6. More than two-thirds of the respondents say that they wanted to belong to parishes that “require uniformity of belief and practice and where people hold the same views.” That is, American Orthodox Christians have quite different (“liberal-moderate,” “traditional,” “conservative”) personal approaches to Church life, but they prefer homogenous, “likeminded” parishes. Only one in four respondents favor “big-tent parishes that tolerate diversity of beliefs and practices, where people hold different views and openly discuss their disagreements.”
  7. Orthodox Christians have various opinions on the compatibility of evolutionism and creationism. With regard to public education, American Orthodox laity are divided into three almost equal groups: those who favor teaching creationism instead of evolution in American public schools (33%), those who reject this idea (35%), and those who are unable to take a stand on this matter (32%). Almost equal proportions of them either agreed (41%) or disagreed (38%) with the statement “Evolutionary theory is compatible with the idea of God as Creator.” More than one-fifth (21%) of respondents were unable to evaluate this statement and said that they are “neutral or unsure.”
  8. Most people probably do not consider being a professional clergyman in twenty-first century America the occupation of their dreams. Yet the study found that more than three quarters of the respondents “would encourage their sons to become priests.”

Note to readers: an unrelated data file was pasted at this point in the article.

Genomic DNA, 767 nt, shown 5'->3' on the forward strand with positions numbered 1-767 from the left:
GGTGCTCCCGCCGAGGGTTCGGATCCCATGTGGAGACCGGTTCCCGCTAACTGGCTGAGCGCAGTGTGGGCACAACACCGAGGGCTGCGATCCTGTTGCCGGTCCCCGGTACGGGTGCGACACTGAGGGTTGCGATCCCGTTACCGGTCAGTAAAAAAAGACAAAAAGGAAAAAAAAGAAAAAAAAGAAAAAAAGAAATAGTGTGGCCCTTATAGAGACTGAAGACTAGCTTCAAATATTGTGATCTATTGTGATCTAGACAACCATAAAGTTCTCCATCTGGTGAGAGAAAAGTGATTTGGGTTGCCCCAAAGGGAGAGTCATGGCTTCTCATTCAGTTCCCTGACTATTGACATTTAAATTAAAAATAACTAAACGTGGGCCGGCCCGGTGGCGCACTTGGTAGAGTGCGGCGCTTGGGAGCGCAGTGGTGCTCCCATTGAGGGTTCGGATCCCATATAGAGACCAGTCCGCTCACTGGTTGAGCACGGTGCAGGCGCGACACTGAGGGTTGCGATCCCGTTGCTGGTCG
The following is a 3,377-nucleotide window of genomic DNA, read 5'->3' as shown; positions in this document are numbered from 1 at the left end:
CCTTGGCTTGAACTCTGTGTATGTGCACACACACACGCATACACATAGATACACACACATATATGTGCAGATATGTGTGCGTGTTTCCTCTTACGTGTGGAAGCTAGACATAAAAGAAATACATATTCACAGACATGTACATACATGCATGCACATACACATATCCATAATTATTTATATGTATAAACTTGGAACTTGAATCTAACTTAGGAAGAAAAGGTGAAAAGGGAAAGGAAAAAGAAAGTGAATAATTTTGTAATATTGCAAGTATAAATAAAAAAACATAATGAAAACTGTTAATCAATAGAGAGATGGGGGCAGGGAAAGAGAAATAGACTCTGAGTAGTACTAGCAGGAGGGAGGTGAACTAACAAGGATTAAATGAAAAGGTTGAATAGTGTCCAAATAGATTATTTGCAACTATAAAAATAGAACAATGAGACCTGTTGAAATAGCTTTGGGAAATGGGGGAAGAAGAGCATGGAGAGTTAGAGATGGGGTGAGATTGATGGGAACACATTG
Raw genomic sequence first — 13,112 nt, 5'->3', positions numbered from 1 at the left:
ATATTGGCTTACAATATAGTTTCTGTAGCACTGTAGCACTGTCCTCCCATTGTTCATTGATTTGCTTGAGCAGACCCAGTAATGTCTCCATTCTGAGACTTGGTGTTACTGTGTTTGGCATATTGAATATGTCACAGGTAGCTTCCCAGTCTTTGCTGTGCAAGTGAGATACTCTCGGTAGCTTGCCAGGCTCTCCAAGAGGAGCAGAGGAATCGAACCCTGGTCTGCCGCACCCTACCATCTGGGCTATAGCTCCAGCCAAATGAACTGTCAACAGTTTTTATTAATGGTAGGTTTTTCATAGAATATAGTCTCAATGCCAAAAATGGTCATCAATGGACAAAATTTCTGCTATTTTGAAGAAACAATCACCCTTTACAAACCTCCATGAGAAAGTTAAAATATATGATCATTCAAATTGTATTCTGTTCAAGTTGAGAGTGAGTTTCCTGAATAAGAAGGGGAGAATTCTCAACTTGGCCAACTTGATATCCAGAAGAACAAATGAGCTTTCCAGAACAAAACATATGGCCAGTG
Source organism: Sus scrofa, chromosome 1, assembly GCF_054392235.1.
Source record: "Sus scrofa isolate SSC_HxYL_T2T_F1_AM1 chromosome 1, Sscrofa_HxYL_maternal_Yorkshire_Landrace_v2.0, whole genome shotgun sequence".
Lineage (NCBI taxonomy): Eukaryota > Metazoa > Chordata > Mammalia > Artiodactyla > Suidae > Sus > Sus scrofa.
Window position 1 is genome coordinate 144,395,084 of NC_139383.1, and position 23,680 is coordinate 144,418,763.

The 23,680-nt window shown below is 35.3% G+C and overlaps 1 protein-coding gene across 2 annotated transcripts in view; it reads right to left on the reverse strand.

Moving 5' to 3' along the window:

Downloadable copies of the complete “Orthodox Church Today” study report are available on the web-site of the Patriarch Athenagoras Orthodox Institute at www.orthodoxinstitute.org/orthodoxchurchtoday.html.

For more information on this study or to schedule media interview with the principal researcher, contact Alexei Krindatch, Patriarch Athenagoras Orthodox Institute, Akrindatch@ aol.com.

 

 


Patriarch Athenagoras Orthodox Institute (PAOI) is an affiliate member of the Graduate Theological Union, an ecumenical consortium of nine independent seminaries and eight affiliated centers based in Berkeley, California. PAOI exists to educate, communicate and promote the traditions and culture of Orthodox Christianity. The Institute’s major programs include:

  • Two-year Master of Arts in Orthodox Studies – the only graduate program in Orthodox Studies in the United States west of Pittsburgh, Pennsylvania, and the only one not offered by an Orthodox seminary;
  • InterOrthodoxPress publishing company;
  • Parish Life Project – an ongoing program to study the inner realities of Orthodox Church life in the U.S. through sociological surveys and other research methods.

For more on PAOI, see www. orthodoxinstitute.org, or write paoi@ses.gtu.edu, or call 510- 649-3450.